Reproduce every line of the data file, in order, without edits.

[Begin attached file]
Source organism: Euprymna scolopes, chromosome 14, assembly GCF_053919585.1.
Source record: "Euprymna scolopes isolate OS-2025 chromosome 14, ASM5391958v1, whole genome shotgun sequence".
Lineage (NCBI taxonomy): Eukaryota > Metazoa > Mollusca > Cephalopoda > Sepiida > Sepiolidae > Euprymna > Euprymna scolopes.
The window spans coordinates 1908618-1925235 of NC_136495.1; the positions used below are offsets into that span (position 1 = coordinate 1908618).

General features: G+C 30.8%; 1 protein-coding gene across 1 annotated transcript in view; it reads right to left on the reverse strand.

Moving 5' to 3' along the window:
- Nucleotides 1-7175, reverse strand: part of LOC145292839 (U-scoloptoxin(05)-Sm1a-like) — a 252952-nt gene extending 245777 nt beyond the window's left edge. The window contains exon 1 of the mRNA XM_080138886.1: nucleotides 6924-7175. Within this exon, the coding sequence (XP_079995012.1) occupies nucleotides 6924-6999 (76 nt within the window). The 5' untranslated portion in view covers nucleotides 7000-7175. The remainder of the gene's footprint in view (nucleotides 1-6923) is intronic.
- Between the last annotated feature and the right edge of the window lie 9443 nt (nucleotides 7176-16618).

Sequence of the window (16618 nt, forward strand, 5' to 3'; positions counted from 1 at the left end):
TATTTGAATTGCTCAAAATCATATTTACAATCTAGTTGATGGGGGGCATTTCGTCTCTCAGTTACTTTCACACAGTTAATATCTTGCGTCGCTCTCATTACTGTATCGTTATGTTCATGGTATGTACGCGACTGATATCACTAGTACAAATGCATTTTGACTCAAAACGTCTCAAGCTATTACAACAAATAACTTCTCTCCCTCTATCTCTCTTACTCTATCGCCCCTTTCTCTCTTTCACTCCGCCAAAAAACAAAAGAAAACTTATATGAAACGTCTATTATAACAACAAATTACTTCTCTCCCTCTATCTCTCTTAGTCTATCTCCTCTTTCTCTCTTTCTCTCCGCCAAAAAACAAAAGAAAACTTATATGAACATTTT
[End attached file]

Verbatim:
Source organism: Euprymna scolopes, chromosome 14, assembly GCF_053919585.1.
Source record: "Euprymna scolopes isolate OS-2025 chromosome 14, ASM5391958v1, whole genome shotgun sequence".
Lineage (NCBI taxonomy): Eukaryota > Metazoa > Mollusca > Cephalopoda > Sepiida > Sepiolidae > Euprymna > Euprymna scolopes.
The window spans coordinates 1908618-1925235 of NC_136495.1; the positions used below are offsets into that span (position 1 = coordinate 1908618).

General features: G+C 30.8%; 1 protein-coding gene across 1 annotated transcript in view; it reads right to left on the reverse strand.

Moving 5' to 3' along the window:
- Nucleotides 1-7175, reverse strand: part of LOC145292839 (U-scoloptoxin(05)-Sm1a-like) — a 252952-nt gene extending 245777 nt beyond the window's left edge. The window contains exon 1 of the mRNA XM_080138886.1: nucleotides 6924-7175. Within this exon, the coding sequence (XP_079995012.1) occupies nucleotides 6924-6999 (76 nt within the window). The 5' untranslated portion in view covers nucleotides 7000-7175. The remainder of the gene's footprint in view (nucleotides 1-6923) is intronic.
- Between the last annotated feature and the right edge of the window lie 9443 nt (nucleotides 7176-16618).

Sequence of the window (16618 nt, forward strand, 5' to 3'; positions counted from 1 at the left end):
TATTTGAATTGCTCAAAATCATATTTACAATCTAGTTGATGGGGGGCATTTCGTCTCTCAGTTACTTTCACACAGTTAATATCTTGCGTCGCTCTCATTACTGTATCGTTATGTTCATGGTATGTACGCGACTGATATCACTAGTACAAATGCATTTTGACTCAAAACGTCTCAAGCTATTACAACAAATAACTTCTCTCCCTCTATCTCTCTTACTCTATCGCCCCTTTCTCTCTTTCACTCCGCCAAAAAACAAAAGAAAACTTATATGAAACGTCTATTATAACAACAAATTACTTCTCTCCCTCTATCTCTCTTAGTCTATCTCCTCTTTCTCTCTTTCTCTCCGCCAAAAAACAAAAGAAAACTTATATGAACATTTT